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Would Jesus Ban This Ad?

The United Church of Christ wants to spread a message of respect and inclusion for all. But the mainstream media won't let them. Watch the ad that the networks found too "controversial" to air.
 
 
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Watch the ad that the networks deem too " controversial."

The Rev. John Thomas, who serves as general minister and president of the United Church of Christ (UCC), is having a hard time figuring out why the same broadcasters that profited so handsomely from airing the vicious and divisive attack advertisements during the recent presidential election are now refusing to air an advertisement from his denomination that celebrates respect for one another and inclusiveness.

"It's ironic that after a political season awash in commercials based on fear and deception by both parties seen on all the major networks, an ad with a message of welcome and inclusion would be deemed too controversial," said Thomas. "What's going on here?"

The ad in question is part of an ambitious new national campaign by the UCC to appeal to Americans who feel alienated from religion and churches, and to equip the denomination's 6,000 congregations across the U.S. to welcome newcomers. In an effort to break through the commercial clutter that clogs the arteries of broadcast and cable television, the UCC ad features an arresting image: a pair of muscle-bound bouncers standing in front of a church and telling some people they can attend while turning others away.

After people of color, a disabled man and a pair of men who might be gay are turned away, the image dissolves to a text statement that: "Jesus didn't turn people away. Neither do we."

Then, as images of diverse couples and families appear on screen, an announcer explains that, "No matter who you are, or where you are on life's journey, you are welcome here."

It is a graceful commercial, which delivers an important message gently yet effectively – something that cannot be said of most television advertising these days. But viewers of the ABC, CBS and NBC television networks won't see it because, in this age of heightened focus on so-called "moral values," quoting Jesus on the issue of inclusion is deemed to be "too controversial."

What was controversial? Apparently, the networks don't like the ad's implication that the Nazarene's welcome to all people might actually include ALL people.

Noting that the image of one woman putting her arm around another was included in the ad, CBS announced, "Because the commercial touches on the exclusion of gay couples and other minority groups by other individuals and organizations, and the fact the Executive Branch has recently proposed a constitutional amendment to define marriage as a union between a man and a woman, this spot is unacceptable for broadcast on the (CBS and UPN) networks."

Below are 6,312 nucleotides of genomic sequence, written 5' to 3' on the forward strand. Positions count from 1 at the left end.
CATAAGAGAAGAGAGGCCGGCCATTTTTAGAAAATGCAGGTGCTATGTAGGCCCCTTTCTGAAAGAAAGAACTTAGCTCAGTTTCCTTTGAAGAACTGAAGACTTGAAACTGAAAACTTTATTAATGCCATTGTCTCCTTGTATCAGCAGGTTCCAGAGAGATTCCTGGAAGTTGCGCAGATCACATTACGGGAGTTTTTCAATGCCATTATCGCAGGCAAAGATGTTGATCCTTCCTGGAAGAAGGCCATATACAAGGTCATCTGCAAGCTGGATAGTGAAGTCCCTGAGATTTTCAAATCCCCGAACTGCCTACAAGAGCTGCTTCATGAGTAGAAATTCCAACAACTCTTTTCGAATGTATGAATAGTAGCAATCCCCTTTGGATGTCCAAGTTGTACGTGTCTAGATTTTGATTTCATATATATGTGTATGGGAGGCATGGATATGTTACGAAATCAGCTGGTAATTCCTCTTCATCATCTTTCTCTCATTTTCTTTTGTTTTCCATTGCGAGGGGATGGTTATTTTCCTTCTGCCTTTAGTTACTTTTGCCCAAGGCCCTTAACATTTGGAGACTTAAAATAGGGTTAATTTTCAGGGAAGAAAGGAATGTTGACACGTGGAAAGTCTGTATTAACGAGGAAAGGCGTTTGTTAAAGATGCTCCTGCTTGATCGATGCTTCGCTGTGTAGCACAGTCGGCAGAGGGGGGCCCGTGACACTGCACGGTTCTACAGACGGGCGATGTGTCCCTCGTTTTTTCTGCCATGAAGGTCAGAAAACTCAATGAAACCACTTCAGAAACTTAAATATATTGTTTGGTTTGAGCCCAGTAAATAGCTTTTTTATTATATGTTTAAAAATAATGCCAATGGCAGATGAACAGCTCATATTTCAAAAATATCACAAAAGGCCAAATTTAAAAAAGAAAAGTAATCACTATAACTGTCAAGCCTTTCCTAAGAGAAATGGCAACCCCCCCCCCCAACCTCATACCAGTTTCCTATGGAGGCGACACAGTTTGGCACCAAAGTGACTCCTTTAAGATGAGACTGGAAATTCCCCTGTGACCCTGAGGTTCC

NBC was similarly concerned that the spot was "controversial." UCC leaders, pastors and congregation members are upset, and rightly so.

"It seems incredible to me that CBS admits it is refusing to air the commercial because of something the executive branch, the Bush administration, is doing," says Dave Moyer, conference minister for the Wisconsin Conference of the UCC. "Since when is it unacceptable to offer a different perspective?"

Moyer says that people of all religious faiths and all ideological perspectives should be concerned that the major networks – which dominate so much of the discourse in America – are seeking to narrow the dialogue.

The Rev. Curt Anderson, the pastor of the First United Church of Christ in Madison, Wis., says that people of good will should also be concerned about the message being sent to gays and lesbians in the aftermath of an election season that saw them targeted by the political right.

"I'm thinking of the LGBT folks in my church who felt so under attack after the election. They are getting hit again," explained the pastor. "This is another way where the culture, the media, makes them invisible. It is incredible that it is controversial for one woman to put her arm around another."

It is also bizarrely hypocritical. After all, the same NBC network that found the UCC ad "too controversial" airs programs such as "Will & Grace" that feature gay and lesbian characters. "We find it disturbing that the networks in question seem to have no problem exploiting gay persons through mindless comedies and titillating dramas, but when it comes to a church's loving welcome to committed gay couples, that's where they draw the line," explained the Rev. Bob Chase, director of the national UCC's communication ministry.

Chase has a point. ABC, CBS and NBC, networks that reap enormous profits from the public airwaves, are not serving the public interest. Rather, they are assaulting it by narrowing the dialogue and rejecting a message of inclusion that is sorely needed at this point in the American experiment.

John Nichols is The Nation's Washington correspondent.